It’s worth the five minutes to just experience the whiplash between opening credits and content.

But, it’s kind of silly?  I’d say read/watch only if you’re in the mood for something truly brainless.

Status Update, Part 2… My Amazing Library System

After I went to all that trouble to make a list of manga that I thought it would be nice for various libraries to consider purchasing, it finally occurred to me that maybe I should see if our local library already had the things on my list.

  1. Bleach. Yep, pretty much everyone has it.
  2. Blue Exorcist. All three local library systems: Ramsey, St. Paul, and Hennepin.
  3. Haikyu!! St. Paul and Hennepin County.
  4. Yowamushi Pedal. Hennepin County has it.
  5. The Girl From the Other Side: Siúil, a Rún. Ramsey County, St. Paul, and Hennepin.
  6. Barakamon. Saint Paul and Hennepin County have it.
  7. Fruits Basket. Everyone has it.
  8. Skip Beat! Everyone.
  9. Ouran High School Host Club. Everyone
  10. Natsume’s Book of Friends, Ramsey and Hennepin Counties have it.
  11. Descending Stories Shōwa Genroku Rakugo Shinjū. Hennepin County has it up to vol. 10. (I now know where I’m going later today.)
  12. Kids on the Slope. So far the only title that one no one has.
  13. Princess Jellyfish. Ramsey and Hennepin county have the manga, St. Paul only has the anime DVD.
  14. Wotakoi: Love is Hard for Otaku. Ramsey and Hennepin County both have.
  15. Mushi-shi. Hennepin County. Again, looks like I may be taking a trip to Mpls. today.
  16. (Wonder Cat, Kyuu-chan) This one can’t count. I mistakenly assumed it had been collected in tankoban/officially licensed and it doesn’t appear to be.
  17. Laid-Back Camp. Hennepin.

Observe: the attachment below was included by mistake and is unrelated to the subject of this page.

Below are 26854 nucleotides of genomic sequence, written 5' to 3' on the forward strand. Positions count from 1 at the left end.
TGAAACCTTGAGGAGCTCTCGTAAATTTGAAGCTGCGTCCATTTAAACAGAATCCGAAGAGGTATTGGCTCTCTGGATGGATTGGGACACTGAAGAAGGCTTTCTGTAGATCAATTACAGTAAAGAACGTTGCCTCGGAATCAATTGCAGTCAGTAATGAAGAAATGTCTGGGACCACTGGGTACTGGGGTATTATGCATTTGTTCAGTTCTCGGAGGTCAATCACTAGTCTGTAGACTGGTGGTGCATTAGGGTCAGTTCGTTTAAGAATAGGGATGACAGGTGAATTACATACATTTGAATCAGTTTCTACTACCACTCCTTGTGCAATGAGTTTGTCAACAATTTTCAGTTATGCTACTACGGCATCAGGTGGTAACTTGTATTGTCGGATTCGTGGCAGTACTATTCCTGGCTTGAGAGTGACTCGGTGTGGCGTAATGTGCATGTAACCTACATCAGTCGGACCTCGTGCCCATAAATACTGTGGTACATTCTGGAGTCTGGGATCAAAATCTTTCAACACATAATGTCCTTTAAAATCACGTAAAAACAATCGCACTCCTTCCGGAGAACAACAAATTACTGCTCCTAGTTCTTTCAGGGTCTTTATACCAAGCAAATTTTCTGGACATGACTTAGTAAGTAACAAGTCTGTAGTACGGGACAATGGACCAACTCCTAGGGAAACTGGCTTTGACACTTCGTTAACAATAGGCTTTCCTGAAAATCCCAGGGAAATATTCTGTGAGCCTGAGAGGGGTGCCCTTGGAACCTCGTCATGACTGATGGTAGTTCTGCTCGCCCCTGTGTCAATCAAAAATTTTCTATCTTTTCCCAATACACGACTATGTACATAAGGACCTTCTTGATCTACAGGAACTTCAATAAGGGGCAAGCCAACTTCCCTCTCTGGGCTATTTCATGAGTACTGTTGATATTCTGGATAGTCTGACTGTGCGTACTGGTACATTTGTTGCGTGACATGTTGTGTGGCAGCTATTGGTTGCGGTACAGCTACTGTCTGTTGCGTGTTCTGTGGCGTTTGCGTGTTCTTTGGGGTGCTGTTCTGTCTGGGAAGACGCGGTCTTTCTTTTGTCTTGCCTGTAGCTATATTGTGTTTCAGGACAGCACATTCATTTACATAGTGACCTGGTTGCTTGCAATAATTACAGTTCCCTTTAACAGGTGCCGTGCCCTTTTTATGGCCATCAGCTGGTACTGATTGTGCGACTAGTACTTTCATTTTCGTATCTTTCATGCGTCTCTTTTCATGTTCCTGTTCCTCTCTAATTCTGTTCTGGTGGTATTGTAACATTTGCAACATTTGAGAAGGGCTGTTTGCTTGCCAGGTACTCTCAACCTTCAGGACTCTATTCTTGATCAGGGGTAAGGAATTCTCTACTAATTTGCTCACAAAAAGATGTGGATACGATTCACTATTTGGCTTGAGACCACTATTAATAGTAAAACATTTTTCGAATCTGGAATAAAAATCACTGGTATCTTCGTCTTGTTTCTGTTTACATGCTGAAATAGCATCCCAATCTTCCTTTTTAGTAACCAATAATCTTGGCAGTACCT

This, right here, is why I extol the virtues of my public library system.  Just so you understand, I live within four blocks of a St. Paul Public Library, I work at Ramsey County Public Libraries (some of which are a distance, but one of which is accessible by a twenty minute bus/light rail ride from my house), and a Hennepin County Public Library is no more than a ten minute drive away…. if that, because I think there’s still a Hennepin County Library in Dinkytown and I bet I could hop on a light rail and be there in two minutes.

So, I live in a manga wonderland. (Not, Deadman Wonderland, which both Ramsey and Hennepin County both carry!)

All of the titles that I’ve been talking about, I can get for FREE in, like, official licensed format.  I mean, there’s a lot of convenience to reading online, but I _do_ still love reading in the bathtub and you shouldn’t really do that with your phone/device/laptop… or so my family tells me.

I have a feeling that my list of yaoi/yuri/bara titles might be a little LESS likely to be found in the library system, but let’s test that.

I already recommended My Brother’s Husband, which is actually seinen, but is written by a bara mangaka. I know Ramsey County carries volume 1 and a quick check shows that both St. Paul and Hennepin have 1 & 2 available.

Ten Count is carried, uncensored, by Ramsey County.

Hennepin County has NightS, which I reviewed here, Hetalia, which they tagged as yaoi, something called Dear Myself (2006) by Eiki Eiki, which appears to be about an amnesiac teenager, His Favorite (2018) by Suzuki Tanaka, about a gawky kid who hooks-up with the high school prince, maybe, About Love / Koi ni Tsuite  (2012) by Narise Konohara/ Tomo Ootake  about a wedding planner, which does not appear to be scanlated by anyone.